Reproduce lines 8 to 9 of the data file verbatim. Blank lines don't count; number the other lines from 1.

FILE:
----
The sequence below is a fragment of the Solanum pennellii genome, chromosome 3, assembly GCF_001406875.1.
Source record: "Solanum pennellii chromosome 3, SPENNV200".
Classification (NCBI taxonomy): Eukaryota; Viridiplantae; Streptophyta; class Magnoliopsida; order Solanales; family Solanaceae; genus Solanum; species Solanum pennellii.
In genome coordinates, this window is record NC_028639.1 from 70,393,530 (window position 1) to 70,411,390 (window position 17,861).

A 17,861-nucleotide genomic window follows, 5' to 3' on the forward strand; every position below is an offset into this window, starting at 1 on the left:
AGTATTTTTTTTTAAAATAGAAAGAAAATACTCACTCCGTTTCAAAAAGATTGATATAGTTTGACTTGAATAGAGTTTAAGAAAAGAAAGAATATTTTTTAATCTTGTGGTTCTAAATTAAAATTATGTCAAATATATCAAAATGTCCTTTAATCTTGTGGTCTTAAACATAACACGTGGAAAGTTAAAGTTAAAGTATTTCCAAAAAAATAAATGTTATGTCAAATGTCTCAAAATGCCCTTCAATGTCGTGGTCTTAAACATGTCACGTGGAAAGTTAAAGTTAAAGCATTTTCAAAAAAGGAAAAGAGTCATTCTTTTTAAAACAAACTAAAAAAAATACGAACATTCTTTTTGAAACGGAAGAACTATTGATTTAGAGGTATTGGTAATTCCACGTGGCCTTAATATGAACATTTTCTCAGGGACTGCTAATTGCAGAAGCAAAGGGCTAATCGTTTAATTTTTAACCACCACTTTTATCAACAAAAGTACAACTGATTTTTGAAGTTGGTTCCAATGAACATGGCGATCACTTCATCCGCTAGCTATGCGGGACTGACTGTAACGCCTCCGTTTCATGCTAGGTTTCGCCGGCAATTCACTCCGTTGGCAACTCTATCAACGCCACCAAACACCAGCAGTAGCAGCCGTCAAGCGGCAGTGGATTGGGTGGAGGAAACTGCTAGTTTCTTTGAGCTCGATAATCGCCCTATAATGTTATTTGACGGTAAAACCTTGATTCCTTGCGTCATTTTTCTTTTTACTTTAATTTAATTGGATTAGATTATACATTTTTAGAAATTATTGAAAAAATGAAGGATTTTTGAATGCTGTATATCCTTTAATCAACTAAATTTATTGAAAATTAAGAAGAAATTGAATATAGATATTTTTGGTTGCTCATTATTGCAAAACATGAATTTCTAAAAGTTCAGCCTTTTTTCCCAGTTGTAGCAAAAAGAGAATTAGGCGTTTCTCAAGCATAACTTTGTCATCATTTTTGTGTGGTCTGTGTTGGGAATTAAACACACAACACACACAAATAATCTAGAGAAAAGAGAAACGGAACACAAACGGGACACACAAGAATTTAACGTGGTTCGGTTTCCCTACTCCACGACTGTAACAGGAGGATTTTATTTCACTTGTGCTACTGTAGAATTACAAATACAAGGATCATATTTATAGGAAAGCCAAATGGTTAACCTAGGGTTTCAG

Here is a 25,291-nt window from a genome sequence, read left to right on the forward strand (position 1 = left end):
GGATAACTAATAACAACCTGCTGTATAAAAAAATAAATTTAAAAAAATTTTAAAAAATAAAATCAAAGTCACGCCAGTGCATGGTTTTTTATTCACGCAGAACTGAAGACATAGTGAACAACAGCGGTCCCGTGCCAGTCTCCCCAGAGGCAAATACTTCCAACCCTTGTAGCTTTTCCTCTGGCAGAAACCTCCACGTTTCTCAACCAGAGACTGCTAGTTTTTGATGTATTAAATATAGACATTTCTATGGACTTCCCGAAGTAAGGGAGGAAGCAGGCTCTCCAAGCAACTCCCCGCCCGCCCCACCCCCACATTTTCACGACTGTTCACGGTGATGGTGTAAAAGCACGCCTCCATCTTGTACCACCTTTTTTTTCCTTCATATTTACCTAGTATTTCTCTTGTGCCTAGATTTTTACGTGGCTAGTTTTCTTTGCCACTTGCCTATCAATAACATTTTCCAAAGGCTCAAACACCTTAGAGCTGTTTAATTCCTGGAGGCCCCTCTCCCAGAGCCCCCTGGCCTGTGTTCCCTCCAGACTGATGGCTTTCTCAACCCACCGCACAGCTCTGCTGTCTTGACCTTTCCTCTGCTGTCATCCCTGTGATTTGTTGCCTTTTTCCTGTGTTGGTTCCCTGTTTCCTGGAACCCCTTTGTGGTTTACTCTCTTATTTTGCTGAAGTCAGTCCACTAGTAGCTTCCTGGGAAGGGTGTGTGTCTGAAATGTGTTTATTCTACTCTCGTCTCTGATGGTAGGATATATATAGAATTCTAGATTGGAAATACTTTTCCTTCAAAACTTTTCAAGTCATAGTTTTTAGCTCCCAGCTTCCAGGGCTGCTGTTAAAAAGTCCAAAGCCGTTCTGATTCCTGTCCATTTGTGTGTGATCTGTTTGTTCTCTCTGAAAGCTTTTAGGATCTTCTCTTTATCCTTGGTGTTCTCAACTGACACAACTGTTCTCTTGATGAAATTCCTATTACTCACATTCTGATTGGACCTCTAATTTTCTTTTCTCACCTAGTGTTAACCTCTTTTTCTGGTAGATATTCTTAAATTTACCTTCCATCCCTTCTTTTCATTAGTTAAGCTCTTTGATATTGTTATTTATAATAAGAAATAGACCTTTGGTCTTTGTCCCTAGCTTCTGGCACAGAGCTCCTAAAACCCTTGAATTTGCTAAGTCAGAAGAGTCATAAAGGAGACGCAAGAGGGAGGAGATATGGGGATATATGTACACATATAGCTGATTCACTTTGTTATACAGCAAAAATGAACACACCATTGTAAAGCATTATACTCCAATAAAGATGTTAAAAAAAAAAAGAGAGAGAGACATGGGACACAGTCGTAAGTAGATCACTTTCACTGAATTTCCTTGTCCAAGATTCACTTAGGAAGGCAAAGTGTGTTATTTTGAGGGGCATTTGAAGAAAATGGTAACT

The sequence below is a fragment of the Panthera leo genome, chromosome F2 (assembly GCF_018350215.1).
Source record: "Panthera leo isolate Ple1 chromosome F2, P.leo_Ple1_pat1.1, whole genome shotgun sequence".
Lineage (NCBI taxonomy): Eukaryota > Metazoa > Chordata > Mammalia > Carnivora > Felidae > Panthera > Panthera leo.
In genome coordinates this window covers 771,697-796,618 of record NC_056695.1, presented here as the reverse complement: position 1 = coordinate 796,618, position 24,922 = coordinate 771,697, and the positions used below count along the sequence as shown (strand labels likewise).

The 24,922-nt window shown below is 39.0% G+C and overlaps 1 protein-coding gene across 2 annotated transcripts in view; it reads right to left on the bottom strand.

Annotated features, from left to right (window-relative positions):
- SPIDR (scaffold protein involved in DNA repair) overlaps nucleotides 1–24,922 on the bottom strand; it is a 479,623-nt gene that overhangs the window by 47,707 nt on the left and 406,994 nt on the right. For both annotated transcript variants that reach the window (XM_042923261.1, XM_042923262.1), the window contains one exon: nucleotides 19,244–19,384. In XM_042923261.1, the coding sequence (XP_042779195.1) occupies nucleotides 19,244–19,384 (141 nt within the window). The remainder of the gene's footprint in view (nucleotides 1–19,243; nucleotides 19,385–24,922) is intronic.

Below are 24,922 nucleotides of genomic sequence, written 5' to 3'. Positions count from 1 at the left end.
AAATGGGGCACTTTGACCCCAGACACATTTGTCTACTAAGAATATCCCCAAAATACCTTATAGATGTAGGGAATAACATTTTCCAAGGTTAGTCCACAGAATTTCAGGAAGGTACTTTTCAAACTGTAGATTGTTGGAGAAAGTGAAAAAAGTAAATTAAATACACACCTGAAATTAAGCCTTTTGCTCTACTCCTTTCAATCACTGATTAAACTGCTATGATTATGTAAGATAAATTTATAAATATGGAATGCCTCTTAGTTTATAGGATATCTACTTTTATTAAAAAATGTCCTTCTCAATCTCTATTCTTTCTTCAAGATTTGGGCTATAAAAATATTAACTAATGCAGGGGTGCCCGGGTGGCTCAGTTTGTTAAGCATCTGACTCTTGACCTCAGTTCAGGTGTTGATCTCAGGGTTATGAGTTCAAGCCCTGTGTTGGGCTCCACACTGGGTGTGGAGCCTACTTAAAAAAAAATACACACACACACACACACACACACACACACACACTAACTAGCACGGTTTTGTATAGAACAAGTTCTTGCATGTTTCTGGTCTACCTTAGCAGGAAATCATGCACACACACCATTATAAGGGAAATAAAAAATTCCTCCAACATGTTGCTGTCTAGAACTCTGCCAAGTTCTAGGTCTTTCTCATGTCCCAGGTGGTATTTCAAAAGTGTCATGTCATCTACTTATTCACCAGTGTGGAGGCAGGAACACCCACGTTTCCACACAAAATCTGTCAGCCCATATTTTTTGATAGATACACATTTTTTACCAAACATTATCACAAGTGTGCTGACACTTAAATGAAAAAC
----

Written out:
GGATAACTAATAACAACCTGCTGTATAAAAAAATAAATTTAAAAAAATTTTAAAAAATAAAATCAAAGTCACGCCAGTGCATGGTTTTTTATTCACGCAGAACTGAAGACATAGTGAACAACAGCGGTCCCGTGCCAGTCTCCCCAGAGGCAAATACTTCCAACCCTTGTAGCTTTTCCTCTGGCAGAAACCTCCACGTTTCTCAACCAGAGACTGCTAGTTTTTGATGTATTAAATATAGACATTTCTATGGACTTCCCGAAGTAAGGGAGGAAGCAGGCTCTCCAAGCAACTCCCCGCCCGCCCCACCCCCACATTTTCACGACTGTTCACGGTGATGGTGTAAAAGCACGCCTCCATCTTGTACCACCTTTTTTTTCCTTCATATTTACCTAGTATTTCTCTTGTGCCTAGATTTTTACGTGGCTAGTTTTCTTTGCCACTTGCCTATCAATAACATTTTCCAAAGGCTCAAACACCTTAGAGCTGTTTAATTCCTGGAGGCCCCTCTCCCAGAGCCCCCTGGCCTGTGTTCCCTCCAGACTGATGGCTTTCTCAACCCACCGCACAGCTCTGCTGTCTTGACCTTTCCTCTGCTGTCATCCCTGTGATTTGTTGCCTTTTTCCTGTGTTGGTTCCCTGTTTCCTGGAACCCCTTTGTGGTTTACTCTCTTATTTTGCTGAAGTCAGTCCACTAGTAGCTTCCTGGGAAGGGTGTGTGTCTGAAATGTGTTTATTCTACTCTCGTCTCTGATGGTAGGATATATATAGAATTCTAGATTGGAAATACTTTTCCTTCAAAACTTTTCAAGTCATAGTTTTTAGCTCCCAGCTTCCAGGGCTGCTGTTAAAAAGTCCAAAGCCGTTCTGATTCCTGTCCATTTGTGTGTGATCTGTTTGTTCTCTCTGAAAGCTTTTAGGATCTTCTCTTTATCCTTGGTGTTCTCAACTGACACAACTGTTCTCTTGATGAAATTCCTATTACTCACATTCTGATTGGACCTCTAATTTTCTTTTCTCACCTAGTGTTAACCTCTTTTTCTGGTAGATATTCTTAAATTTACCTTCCATCCCTTCTTTTCATTAGTTAAGCTCTTTGATATTGTTATTTATAATAAGAAATAGACCTTTGGTCTTTGTCCCTAGCTTCTGGCACAGAGCTCCTAAAACCCTTGAATTTGCTAAGTCAGAAGAGTCATAAAGGAGACGCAAGAGGGAGGAGATATGGGGATATATGTACACATATAGCTGATTCACTTTGTTATACAGCAAAAATGAACACACCATTGTAAAGCATTATACTCCAATAAAGATGTTAAAAAAAAAAAGAGAGAGAGACATGGGACACAGTCGTAAGTAGATCACTTTCACTGAATTTCCTTGTCCAAGATTCACTTAGGAAGGCAAAGTGTGTTATTTTGAGGGGCATTTGAAGAAAATGGTAACT

The sequence below is a fragment of the Panthera leo genome, chromosome F2 (assembly GCF_018350215.1).